Our second science unit focused on disciplinary understanding -- an understanding of the nature of science and scientific inquiry. These photos are from the first of two experiments exploring the scientific method and the control of variables. The following is from the final report (minus images/graphs):
INTRODUCTION AND PREDICTIONS
The purpose of this experiment was to see if there was a relationship between the height of a student and the distance they were able to jump. Our teacher thought that since professional basketball and volleyball players tend to be tall, and they do a lot of jumping, it must be true that taller people can jump farther.
We tested our teacher’s prediction by following these steps:
1. We measured students’ heights (to the nearest half centimeter) using two meter sticks taped end-to-end vertically on a classroom wall. Each student recorded the heights of their classmates on a data sheet. (See Table 1 and Photos 1-3.)
2. Students each completed three standing broad jumps, without practice, and each jump was recorded on the data sheet, rounded to the near half centimeter. The best of the three jumps was later graphed, along with the student’s height (see Graph 1).
3. The distance of each jump was measured from a tape line (against which students aligned their toes) to the back heel of the foot closest to the tape line (or the body part which landed closest to the tape line, be it a hand or a buttocks). Note Photos 4-6.
RESULTS AND CONCLUSIONS
The results of this experiment can be found in Graph 1. Students’ heights were graphed along with their best jump.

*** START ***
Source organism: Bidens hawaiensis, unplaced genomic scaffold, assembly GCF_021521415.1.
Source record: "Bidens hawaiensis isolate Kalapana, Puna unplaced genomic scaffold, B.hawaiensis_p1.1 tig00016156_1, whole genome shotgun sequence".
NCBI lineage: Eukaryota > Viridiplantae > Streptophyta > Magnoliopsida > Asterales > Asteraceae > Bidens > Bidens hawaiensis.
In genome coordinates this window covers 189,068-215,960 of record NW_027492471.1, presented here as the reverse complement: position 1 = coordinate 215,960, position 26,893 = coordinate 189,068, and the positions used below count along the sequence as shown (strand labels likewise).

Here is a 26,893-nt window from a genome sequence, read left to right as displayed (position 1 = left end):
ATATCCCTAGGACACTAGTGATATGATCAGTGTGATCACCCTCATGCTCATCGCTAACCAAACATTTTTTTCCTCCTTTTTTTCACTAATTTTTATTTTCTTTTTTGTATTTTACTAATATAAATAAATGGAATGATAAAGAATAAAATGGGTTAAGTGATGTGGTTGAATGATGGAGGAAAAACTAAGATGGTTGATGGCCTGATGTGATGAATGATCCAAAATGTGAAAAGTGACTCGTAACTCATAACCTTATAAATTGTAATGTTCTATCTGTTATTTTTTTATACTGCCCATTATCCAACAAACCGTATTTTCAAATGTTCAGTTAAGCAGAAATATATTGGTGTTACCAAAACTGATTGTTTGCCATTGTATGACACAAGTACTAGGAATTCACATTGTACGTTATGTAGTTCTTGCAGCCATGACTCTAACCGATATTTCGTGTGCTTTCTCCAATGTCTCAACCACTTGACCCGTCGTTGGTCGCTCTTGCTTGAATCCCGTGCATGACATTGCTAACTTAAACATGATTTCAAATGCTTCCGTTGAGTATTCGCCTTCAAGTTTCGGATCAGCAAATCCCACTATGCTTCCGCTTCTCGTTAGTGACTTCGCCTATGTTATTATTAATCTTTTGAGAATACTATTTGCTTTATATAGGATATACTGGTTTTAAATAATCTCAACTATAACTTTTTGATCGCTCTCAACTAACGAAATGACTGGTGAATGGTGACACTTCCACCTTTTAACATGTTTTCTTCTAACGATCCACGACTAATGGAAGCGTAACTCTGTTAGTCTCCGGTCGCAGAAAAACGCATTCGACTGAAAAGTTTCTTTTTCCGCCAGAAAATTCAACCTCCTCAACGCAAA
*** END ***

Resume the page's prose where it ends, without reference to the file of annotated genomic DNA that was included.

If our teacher’s prediction were correct, we would expect the graph to slope upward from left to right, indicating that taller students were jumping farther. If shorter students were jumping farther, then we’d expect the opposite. If there were no relationship between a student’s height and the distance they jumped, then we’d expect a scatter of data points without pattern.
As you can see in Graph 1, our results show no clear relationship between a student’s height and the distance jumped. Our teacher’s prediction, sadly, was not proven by this experiment.
We discovered that this experiment had many flaws, including:
= The clothing that students wore during the experiment varied widely, from sports’ shorts to long leg jeans. We believe that light and loose-fitting clothing may have provided an advantage.
= What students wore on their feet also varied, from socks to bare foot. Socks, in some cases, proved to be slippery, so students with bare feet may have had an advantage.
= Students varied in their level of general fitness and leg strength, which might have provided an advantage.
= Students varied in their attitude and level of interest and motivation. Interested, motivated and positive students might have had a clear advantage.
= Students varied in the technique, which has nothing to do with height.
= We did not consider a student’s weight, which may significantly affect a student’s performance.
= The kids watching their classmates jump varied in their conduct, from quiet and polite to noisy and distracting, on occasion even rude.
Thus, the experiment was a very good bad experiment. We must, in the future control all of these variables, and be sure that all students in the experiment wear the same clothes, be similarly fit, motivated and practiced. We might also require that all spectators be silent and polite. We invite you to repeat our experiment to see if you get the same results.